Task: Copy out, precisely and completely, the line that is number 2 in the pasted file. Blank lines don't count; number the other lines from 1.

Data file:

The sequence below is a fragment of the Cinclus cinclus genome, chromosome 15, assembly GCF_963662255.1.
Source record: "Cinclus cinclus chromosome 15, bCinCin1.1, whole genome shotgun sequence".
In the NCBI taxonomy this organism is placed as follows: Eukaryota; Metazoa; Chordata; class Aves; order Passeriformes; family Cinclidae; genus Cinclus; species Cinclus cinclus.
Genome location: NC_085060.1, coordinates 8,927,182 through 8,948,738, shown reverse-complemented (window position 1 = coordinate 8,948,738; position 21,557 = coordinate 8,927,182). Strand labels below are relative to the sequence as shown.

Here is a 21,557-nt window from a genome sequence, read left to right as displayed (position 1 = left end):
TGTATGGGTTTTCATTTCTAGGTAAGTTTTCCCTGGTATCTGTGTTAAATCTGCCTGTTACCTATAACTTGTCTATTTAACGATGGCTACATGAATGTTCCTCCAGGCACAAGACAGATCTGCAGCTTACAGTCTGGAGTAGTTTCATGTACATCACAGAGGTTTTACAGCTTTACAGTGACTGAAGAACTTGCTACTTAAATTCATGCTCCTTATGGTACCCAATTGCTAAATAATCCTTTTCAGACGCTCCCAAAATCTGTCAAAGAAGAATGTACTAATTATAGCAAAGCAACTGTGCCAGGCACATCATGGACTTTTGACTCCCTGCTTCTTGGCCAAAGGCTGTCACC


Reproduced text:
Source record: "Cinclus cinclus chromosome 15, bCinCin1.1, whole genome shotgun sequence".